Long Lived Former U.S. President Jimmy Carter

The recent news of Former U.S. President Jimmy Carter entering hospice care over Presidents' Day weekend has drawn attention to the notable number of former US presidents, like Carter, who have completed their terms and gone on to live long private lives over the past few decades.

Jimmy Carter's Longevity as a Former President

Having surpassed the lifespan of 46 other presidents over the course of more than 230 years, Carter, now 98 years old and the 39th president, has outlived George H.W. Bush by nearly four years. This is particularly remarkable, considering the 2015 announcement that Carter's cancer had spread to his brain.

Despite his longevity, Carter has not dwelled on the topic, though he is the oldest living president and the president with the longest post-presidential life.

Carter's Milestones and Achievements

A significant milestone for him and his wife, Rosalynn Carter, was reaching their 75th wedding anniversary in 2020, making them the longest-married presidential couple in US history.

Carter has stated that marrying Rosalynn was the best decision of his life, calling it the pinnacle of his existence during a 2015 C-SPAN interview at The Carter Center. Nonetheless, his long life as a former peanut farmer and philanthropist signifies a pivotal moment in post-presidential history.

Former U.S. President Jimmy Carter greets a Nepalese boy in Kathmandu.  Credit: The Carter Center

Longevity among Former U.S. Presidents

Prior to 2004, only two former U.S. presidents had lived beyond the age of 90, one of whom was John Adams, the nation's second president. He passed away on July 4, 1826, the same day as Thomas Jefferson, who was seven years younger. Given that the average life expectancy for American men was approximately 40 years during Adams' time, his longevity was unusual among early presidents.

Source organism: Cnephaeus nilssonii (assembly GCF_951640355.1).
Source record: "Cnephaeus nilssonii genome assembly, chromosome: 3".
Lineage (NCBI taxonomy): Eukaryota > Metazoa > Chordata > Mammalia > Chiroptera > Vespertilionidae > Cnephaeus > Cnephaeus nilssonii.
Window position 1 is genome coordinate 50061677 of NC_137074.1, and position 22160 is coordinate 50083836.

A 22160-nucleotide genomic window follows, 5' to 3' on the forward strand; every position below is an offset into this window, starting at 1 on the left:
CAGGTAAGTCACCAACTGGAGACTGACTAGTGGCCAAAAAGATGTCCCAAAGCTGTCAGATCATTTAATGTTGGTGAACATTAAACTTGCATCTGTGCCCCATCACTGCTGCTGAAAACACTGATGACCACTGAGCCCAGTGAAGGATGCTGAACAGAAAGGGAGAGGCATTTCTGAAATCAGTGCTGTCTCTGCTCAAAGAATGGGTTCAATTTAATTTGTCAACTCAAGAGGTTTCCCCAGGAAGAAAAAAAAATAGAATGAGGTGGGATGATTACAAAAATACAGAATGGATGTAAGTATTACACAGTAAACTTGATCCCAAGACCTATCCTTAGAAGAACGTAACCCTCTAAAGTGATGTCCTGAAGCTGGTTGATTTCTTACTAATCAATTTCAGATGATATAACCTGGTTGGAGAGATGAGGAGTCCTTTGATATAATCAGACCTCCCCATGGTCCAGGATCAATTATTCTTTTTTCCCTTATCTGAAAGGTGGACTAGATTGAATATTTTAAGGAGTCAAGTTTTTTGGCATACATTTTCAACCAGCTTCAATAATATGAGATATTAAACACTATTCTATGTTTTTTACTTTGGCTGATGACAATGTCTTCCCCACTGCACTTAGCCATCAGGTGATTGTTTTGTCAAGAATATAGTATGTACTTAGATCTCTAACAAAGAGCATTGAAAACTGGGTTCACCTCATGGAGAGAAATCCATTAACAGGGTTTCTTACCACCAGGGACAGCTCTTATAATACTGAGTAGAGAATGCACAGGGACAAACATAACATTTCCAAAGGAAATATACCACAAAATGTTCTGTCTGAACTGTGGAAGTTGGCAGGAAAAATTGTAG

However, most former presidents have lived longer than the average American man. Since 2004, every former U.S. president has lived into their 90s, while the average man's life expectancy has remained in the mid-70s. As a result, there are now many living former presidents.

Increasing Number of Living Ex-Presidents

As far back as 1861, there were five living ex-presidents, but this was uncommon at the time. In recent decades, there have been several occasions where Carter was one of five former presidents still living. When these ex-presidents appeared together, their images briefly distracted from the increasing partisanship in Washington.

Assuming political divisions do not make such gatherings a thing of the past, presidential photographers might soon require wider lenses on their cameras. Today, all of the other living former presidents are aged 76 or younger. Barack Obama will turn 62 later this year.

President Joe Biden's Age in Comparison

It is interesting to note that President Joe Biden, the oldest elected U.S. president at 80, has already outlived more than 70% of past presidents. Of the other four living former presidents, Bill Clinton, Obama, and George W. Bush all have good chances of surpassing Carter in terms of post-presidential longevity.

Whether their post-presidency accomplishments will match Carter's is a matter for historians to debate.

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